Will Gap’s 40th Change Its Luck?

[Editor’s Note: Ian Ritter is taking a much-deserved vacation over the next week, and GlobeSt.com retail reporter Debra Hazel is filling in for him on Counter Culture. Please be nice.]

Mention 1969 to any New York Mets fan, and we all get a little dreamy with visions of Seaver, Koosman, Ryan and the late great Gil Hodges (yes, man walked on the moon and there was some concert upstate, but we have our priorities straight). But that year also saw the birth of The Gap, so the company is celebrating its 40th anniversary with a concert to be simulcast in more than 700 stores this evening, contests and a casual day (in 1969 Premium jeans) at the New York Stock Exchange tomorrow.

All the hoopla, however, can’t erase the fact that like the Mets, recent years haven’t been kind to The Gap. Final second quarter sales and earnings will be released later today, but total company July comp sales were down 8%. On Aug. 6, the company said its second quarter comps also decreased 8%.

Still, the chain anticipated posting a profit of 32 cents per share, and the sales decreases are an improvement over last year’s results, when July same-store sales dropped 11% and declined 10% for the quarter.

Though we’re a far cry from the era when Gap pretty much dressed the country, the chain says merchandise margins are healthier. Is the Gap slowly coming back? What will keep it from being another exhibit at some retail equivalent of Old-Timer’s Day?

6 Responses to “Will Gap’s 40th Change Its Luck?”

  1. 1 Ladislao August 21, 2009 at 11:34 am

    Although losing many stores will be inevitable, I think it will make come back if it brings reintroduces it’s original THICK cotton khaki pants. Wasn’t what that company was known for in the beginning? Now their pants are thin and flimsy and cost more. I still have 3 of there khaki pants from 10 years ago and they STILL look great. Now THAT was quality. Oh well, like most things in life hopefully they won’t become too big for the customer and forget the reason why they got into business in the first place… for the customer. Usually by that time businesses like that go under. I haven’t bought from them in years, and I used to be a very loyal customer… for years. Watch what happens, people are going to get back to quality. Your Dunkin Donuts, GAP – type stores are going to be in trouble, because it’s going to be about the local store owner you know by name and actually have a relationship with in your neighborhood making the BEST muffin and coffee at a great price. Your local taylor making the best suit (again) at a great price. That’s what this country needs. Besides being a country that has something to give to other countries to be at a PRODUCTIVE CAPACITY, like we used to be, before we got greedy and exported and outsourced everything. Something that will recreate this country like the invention of the wheel or fire. If we don’t get back to the basics and also abolish the Federal Reserve (a privately held business) that creates “fiat” currency based on interest (that the rest of the world has imitated as well), we’re going to have a rough 40-50 years of this “recession” (actually depression).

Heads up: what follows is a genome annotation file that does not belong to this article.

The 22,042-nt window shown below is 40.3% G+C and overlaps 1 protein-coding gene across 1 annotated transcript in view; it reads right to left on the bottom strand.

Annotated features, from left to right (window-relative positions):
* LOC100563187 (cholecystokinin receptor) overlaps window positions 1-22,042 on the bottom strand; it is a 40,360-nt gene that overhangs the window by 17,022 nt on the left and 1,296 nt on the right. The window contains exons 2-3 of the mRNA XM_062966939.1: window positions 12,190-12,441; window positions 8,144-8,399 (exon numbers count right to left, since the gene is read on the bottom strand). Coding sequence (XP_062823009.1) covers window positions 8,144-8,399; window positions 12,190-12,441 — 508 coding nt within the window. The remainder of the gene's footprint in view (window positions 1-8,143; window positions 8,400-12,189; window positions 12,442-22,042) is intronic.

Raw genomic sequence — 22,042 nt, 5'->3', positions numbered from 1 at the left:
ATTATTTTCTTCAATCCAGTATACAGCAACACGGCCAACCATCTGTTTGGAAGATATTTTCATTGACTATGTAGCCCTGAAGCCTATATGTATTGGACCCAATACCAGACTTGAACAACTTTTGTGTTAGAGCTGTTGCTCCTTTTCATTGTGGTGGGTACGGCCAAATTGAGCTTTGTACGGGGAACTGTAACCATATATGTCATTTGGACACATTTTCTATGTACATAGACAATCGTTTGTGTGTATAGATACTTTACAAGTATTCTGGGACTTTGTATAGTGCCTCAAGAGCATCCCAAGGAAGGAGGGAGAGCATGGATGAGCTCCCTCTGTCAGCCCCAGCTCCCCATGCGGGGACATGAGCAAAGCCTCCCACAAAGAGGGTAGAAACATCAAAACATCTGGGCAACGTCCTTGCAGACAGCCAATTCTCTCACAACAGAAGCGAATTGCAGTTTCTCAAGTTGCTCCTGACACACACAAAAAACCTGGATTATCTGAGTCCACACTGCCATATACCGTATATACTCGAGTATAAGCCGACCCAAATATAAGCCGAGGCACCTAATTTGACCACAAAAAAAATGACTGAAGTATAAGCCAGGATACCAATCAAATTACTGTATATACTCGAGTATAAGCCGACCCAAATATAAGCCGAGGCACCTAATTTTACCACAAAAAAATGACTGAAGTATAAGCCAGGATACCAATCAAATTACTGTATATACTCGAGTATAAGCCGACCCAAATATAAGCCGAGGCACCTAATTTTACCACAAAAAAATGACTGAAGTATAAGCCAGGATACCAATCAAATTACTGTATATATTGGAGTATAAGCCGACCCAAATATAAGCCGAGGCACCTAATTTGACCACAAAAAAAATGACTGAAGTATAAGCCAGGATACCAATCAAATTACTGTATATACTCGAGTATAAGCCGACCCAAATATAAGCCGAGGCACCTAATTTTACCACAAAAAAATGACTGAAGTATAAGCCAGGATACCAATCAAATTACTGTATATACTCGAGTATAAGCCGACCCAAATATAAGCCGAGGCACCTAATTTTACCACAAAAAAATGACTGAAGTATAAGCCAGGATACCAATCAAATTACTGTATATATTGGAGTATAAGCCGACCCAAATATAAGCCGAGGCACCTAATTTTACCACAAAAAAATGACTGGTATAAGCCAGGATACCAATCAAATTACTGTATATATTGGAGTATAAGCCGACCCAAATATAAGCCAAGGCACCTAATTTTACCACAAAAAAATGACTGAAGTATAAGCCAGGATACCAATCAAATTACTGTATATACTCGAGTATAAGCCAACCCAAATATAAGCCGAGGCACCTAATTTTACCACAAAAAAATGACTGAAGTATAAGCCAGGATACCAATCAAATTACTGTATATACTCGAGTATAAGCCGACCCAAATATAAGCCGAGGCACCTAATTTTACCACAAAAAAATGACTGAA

BTW, just to let you know the new BLS U-6 Unemployment report (or “Effective Unemployment” rate coming from the Bureau of Labor Statistics) has come back with 18.35% (REAL) unemployment for the month of July ’09. Not a pretty situation. I keep saying it, you wait until the beginning of next year when the early first quarter reports come in mid-February from your retail businesses. You’re going to see a LOT more BK’s, and I’m not talking about burger joints either. This is just the beginning. I hope retail stores like The GAP see this and make proper adjustments to their existing business model and get back to consolidating and making quality clothes so they can ride this tidal wave of this fiscal mess that’s coming. Again, I hope from all the reading and listening to people like Gerald Celente, Peter Schiff, Marc Faber and Harry S. Dent, Jr and others like them I can only HOPE they are wrong. I just don’t see it though. That’s because they all follow the trends (history) and not politics. We’ll wait and see what happens. Later, Ian (and again, thanks for posting articles like this)…

  2. 2 smiley1 August 24, 2009 at 8:24 am

    Ladislao, Heavy stuff here. while I think you’re right about GAP AND the economy, I hope you’re wrong about the economy…overall, well put.

  3. 3 John G August 24, 2009 at 4:08 pm

    Debra, good topic. GAP needs to pull back and downsize some stores at the same time that they find a fashion pulse. I don’t see us going back to too many local apparel, food operators because after all, we are Americans. “Greed is Good” said Gordon. Maybe not as much as we have had but it is still what makes this country grow. If we don’t see some focus on it and a way to get growing again the doomsday predictions will come true. Best of luck to GAP, us Landlords will likely be more gracious to you in your recession than you were to us on your rise.

  4. 4 Ladislao August 25, 2009 at 12:56 pm

    Thank you “smiley1” I appreciate what you wrote and again, I too hope that I am completely wrong on what I’ve been following. I really do. Riots, kidnappings, tent cities, ghost malls, food lines are not what I want for our family either. But with all this ensuing debt that WILL mature by the middle to the end of 2010. (i.e.; the “Alt A”, “Option Arm” & “Commercial Real Estate” Loans, Credit Card Debt and the “Printing Money Out of Thin Air” – based on interest debt), it’s VERY HARD not to see this calamity NOT happen.